Hamida Bosmajian, Professor of English at Seattle University, has observed that the field of the Nazi flag is never seen in its entirety in Maus; it is always obstructed (42).

In class on October 14, the Wednesday students read an excerpt from an interview with Art Spiegelman, conducted by Hillary Chute, Distinguished Professor of English and Art + Design at Northeastern University. Chute, who is one of the scholars included on your handout from last week, is the author of several book-length studies of comics–including Why Comics?: From Underground to Everywhere–and is also associate editor of Art Spiegelman’s MetaMaus.


In addition to Hillary Chute’s interview with Art Spiegelman, “Why Maus Remains ‘the Greatest Graphic Novel Ever Written,’ 30 Years Later” is another secondary source that you may cite in your analysis. You may quote or paraphrase the article’s writer, Michael Cavna, or you may quote or paraphrase one of the comic artists he interviewed for the piece. In your signal phrase, include the writer/artist’s first and last name and credentials:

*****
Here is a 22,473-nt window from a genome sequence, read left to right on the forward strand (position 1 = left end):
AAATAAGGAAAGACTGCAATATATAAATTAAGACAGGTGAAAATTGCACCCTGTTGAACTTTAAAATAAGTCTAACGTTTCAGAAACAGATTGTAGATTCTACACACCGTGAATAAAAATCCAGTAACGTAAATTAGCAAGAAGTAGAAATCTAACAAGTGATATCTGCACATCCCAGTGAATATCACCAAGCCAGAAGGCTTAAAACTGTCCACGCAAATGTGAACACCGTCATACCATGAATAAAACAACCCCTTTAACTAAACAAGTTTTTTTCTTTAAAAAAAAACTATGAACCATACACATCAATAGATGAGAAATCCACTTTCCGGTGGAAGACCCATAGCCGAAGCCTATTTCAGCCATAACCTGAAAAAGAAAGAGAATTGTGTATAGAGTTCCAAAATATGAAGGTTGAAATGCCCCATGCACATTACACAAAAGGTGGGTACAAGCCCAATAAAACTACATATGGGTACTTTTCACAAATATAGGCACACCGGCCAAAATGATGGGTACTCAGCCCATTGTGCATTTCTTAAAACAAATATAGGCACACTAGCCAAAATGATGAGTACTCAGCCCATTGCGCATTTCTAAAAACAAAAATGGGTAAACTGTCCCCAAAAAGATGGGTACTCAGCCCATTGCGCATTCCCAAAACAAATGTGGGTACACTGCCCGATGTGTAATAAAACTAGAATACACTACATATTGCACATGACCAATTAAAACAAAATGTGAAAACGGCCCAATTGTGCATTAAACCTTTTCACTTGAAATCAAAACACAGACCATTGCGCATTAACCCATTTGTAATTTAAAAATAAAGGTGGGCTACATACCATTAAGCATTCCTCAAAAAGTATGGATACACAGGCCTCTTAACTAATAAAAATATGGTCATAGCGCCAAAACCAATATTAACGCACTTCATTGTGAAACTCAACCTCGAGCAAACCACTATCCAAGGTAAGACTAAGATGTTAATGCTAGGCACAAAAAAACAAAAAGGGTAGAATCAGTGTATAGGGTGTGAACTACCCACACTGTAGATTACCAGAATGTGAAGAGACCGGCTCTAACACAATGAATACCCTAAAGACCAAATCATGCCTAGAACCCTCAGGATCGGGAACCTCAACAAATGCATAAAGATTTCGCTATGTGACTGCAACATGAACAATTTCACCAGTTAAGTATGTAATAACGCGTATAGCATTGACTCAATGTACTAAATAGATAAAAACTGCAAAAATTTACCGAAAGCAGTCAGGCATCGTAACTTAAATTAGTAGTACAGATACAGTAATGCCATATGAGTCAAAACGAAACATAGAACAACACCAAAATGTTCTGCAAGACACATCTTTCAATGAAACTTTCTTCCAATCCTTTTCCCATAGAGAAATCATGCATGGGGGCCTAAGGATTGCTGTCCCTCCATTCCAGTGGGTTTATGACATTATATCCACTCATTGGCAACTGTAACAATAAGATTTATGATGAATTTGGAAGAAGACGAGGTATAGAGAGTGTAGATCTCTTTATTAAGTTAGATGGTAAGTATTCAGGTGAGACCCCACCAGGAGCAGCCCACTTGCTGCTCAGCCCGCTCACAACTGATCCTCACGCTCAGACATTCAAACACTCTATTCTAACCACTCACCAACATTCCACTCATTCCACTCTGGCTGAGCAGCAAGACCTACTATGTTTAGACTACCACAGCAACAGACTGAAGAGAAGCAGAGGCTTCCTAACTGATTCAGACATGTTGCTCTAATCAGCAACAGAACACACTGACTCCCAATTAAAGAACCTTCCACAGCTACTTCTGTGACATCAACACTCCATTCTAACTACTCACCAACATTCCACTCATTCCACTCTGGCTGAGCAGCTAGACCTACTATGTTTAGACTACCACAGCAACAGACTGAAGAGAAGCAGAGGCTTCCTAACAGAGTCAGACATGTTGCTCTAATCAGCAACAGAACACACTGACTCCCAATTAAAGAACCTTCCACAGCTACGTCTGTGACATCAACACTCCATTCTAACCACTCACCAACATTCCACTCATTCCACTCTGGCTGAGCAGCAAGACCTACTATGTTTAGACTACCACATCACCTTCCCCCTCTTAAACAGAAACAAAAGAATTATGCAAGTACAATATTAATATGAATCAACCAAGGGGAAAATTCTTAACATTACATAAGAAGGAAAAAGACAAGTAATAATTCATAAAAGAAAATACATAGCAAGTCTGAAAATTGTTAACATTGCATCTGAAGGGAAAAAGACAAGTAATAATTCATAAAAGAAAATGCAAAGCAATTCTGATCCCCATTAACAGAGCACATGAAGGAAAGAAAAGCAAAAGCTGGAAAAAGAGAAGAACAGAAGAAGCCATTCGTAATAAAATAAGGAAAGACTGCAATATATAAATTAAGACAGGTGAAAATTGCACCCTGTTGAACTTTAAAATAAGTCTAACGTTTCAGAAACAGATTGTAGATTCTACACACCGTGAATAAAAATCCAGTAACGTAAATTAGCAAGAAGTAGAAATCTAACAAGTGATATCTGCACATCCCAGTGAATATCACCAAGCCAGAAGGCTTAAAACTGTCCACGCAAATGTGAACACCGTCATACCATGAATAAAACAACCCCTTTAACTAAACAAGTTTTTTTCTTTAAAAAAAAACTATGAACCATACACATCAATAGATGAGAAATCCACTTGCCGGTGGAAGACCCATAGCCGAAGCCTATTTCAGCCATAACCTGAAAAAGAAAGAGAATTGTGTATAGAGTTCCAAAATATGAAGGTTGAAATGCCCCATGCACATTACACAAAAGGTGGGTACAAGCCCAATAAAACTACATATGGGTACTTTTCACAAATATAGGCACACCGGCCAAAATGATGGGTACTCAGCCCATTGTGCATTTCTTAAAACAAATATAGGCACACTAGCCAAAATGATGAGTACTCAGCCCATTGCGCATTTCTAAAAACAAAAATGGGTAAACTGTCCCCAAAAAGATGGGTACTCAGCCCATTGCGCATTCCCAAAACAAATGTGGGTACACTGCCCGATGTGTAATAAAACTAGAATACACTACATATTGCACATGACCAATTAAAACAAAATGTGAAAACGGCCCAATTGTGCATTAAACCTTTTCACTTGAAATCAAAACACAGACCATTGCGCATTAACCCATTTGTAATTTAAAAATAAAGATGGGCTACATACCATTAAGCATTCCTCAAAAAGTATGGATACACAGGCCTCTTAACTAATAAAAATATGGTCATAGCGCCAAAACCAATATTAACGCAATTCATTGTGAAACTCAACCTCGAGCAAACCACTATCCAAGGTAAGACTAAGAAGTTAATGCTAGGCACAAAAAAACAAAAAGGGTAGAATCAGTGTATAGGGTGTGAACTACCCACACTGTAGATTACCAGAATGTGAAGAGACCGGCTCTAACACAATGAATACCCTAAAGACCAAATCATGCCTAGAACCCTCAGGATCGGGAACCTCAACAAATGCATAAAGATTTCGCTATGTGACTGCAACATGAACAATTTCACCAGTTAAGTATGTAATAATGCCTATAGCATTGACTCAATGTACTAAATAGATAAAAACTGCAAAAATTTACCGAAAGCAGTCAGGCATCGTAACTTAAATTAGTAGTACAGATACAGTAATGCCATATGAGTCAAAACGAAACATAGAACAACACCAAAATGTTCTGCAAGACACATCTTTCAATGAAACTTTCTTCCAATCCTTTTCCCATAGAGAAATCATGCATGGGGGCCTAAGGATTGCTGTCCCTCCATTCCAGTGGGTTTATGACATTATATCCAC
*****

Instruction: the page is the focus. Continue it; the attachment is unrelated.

• Washington Post journalist Michael Cavna
  • Cartoonist Chris Ware, author of Building Stories
  • Comic artist Jeff Smith, creator of the Bone series
  • Graphic novelist Gene Luen Yang, author of American Born Chinese

Sample In-Text Citations

Washington Post journalist Michael Cavna has noted that “amid the massive boom in graphic novels, it can be easy to forget how much of a game-changer Maus was.”

The sample above does not include a parenthetical citation at the end because the source is an unpaginated article on the web.

Graphic novelist Gene Luen Yang, author of American Born Chinese, credits Art Spiegelman with“set[ting] the standard for the rest of us” (qtd. in Cavna).

The sample above includes a parenthetical citation with the abbreviation “qtd.” because Gene Luen Yang is quoted in the article written by Michael Cavna. It includes brackets because I altered the word “set” to “setting” to keep the sentence grammatical in my context.

For more on brackets and MLA in-text citations, see A Writer’s Reference (376, 384-92).